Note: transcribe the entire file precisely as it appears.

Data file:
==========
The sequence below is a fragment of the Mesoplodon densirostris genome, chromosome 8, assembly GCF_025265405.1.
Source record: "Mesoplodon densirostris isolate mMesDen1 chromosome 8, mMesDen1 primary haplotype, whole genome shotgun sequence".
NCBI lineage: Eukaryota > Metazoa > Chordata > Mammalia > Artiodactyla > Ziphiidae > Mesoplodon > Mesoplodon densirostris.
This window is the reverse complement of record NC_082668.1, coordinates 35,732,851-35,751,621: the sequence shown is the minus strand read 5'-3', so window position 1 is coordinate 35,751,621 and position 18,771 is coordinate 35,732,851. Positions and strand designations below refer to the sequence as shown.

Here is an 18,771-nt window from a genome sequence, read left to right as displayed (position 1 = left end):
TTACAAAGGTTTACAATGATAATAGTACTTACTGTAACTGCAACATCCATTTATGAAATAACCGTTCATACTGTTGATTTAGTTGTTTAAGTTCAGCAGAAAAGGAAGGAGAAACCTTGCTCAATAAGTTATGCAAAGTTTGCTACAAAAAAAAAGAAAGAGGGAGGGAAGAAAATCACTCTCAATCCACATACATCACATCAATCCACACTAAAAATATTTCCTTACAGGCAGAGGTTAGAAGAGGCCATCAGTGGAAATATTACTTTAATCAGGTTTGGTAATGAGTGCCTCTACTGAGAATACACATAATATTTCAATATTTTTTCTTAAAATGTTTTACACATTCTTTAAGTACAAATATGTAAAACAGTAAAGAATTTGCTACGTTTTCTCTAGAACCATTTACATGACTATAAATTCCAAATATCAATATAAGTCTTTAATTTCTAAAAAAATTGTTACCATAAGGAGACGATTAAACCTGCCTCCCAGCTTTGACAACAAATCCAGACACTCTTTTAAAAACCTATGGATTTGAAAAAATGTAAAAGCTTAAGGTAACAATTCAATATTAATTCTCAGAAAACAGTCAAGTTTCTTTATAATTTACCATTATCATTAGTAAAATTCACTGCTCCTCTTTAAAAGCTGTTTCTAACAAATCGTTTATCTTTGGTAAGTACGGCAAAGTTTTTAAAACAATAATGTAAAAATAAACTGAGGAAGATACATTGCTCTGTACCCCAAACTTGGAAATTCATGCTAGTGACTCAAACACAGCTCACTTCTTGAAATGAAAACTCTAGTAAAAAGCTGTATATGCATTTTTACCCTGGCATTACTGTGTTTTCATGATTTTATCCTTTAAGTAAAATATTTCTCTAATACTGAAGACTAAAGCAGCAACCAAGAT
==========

The sequence below is a fragment of the Mesoplodon densirostris genome, chromosome 8, assembly GCF_025265405.1.
Source record: "Mesoplodon densirostris isolate mMesDen1 chromosome 8, mMesDen1 primary haplotype, whole genome shotgun sequence".
NCBI lineage: Eukaryota > Metazoa > Chordata > Mammalia > Artiodactyla > Ziphiidae > Mesoplodon > Mesoplodon densirostris.
This window is the reverse complement of record NC_082668.1, coordinates 35,732,851-35,751,621: the sequence shown is the minus strand read 5'-3', so window position 1 is coordinate 35,751,621 and position 18,771 is coordinate 35,732,851. Positions and strand designations below refer to the sequence as shown.

Here is an 18,771-nt window from a genome sequence, read left to right as displayed (position 1 = left end):
TTACAAAGGTTTACAATGATAATAGTACTTACTGTAACTGCAACATCCATTTATGAAATAACCGTTCATACTGTTGATTTAGTTGTTTAAGTTCAGCAGAAAAGGAAGGAGAAACCTTGCTCAATAAGTTATGCAAAGTTTGCTACAAAAAAAAAGAAAGAGGGAGGGAAGAAAATCACTCTCAATCCACATACATCACATCAATCCACACTAAAAATATTTCCTTACAGGCAGAGGTTAGAAGAGGCCATCAGTGGAAATATTACTTTAATCAGGTTTGGTAATGAGTGCCTCTACTGAGAATACACATAATATTTCAATATTTTTTCTTAAAATGTTTTACACATTCTTTAAGTACAAATATGTAAAACAGTAAAGAATTTGCTACGTTTTCTCTAGAACCATTTACATGACTATAAATTCCAAATATCAATATAAGTCTTTAATTTCTAAAAAAATTGTTACCATAAGGAGACGATTAAACCTGCCTCCCAGCTTTGACAACAAATCCAGACACTCTTTTAAAAACCTATGGATTTGAAAAAATGTAAAAGCTTAAGGTAACAATTCAATATTAATTCTCAGAAAACAGTCAAGTTTCTTTATAATTTACCATTATCATTAGTAAAATTCACTGCTCCTCTTTAAAAGCTGTTTCTAACAAATCGTTTATCTTTGGTAAGTACGGCAAAGTTTTTAAAACAATAATGTAAAAATAAACTGAGGAAGATACATTGCTCTGTACCCCAAACTTGGAAATTCATGCTAGTGACTCAAACACAGCTCACTTCTTGAAATGAAAACTCTAGTAAAAAGCTGTATATGCATTTTTACCCTGGCATTACTGTGTTTTCATGATTTTATCCTTTAAGTAAAATATTTCTCTAATACTGAAGACTAAAGCAGCAACCAAGAT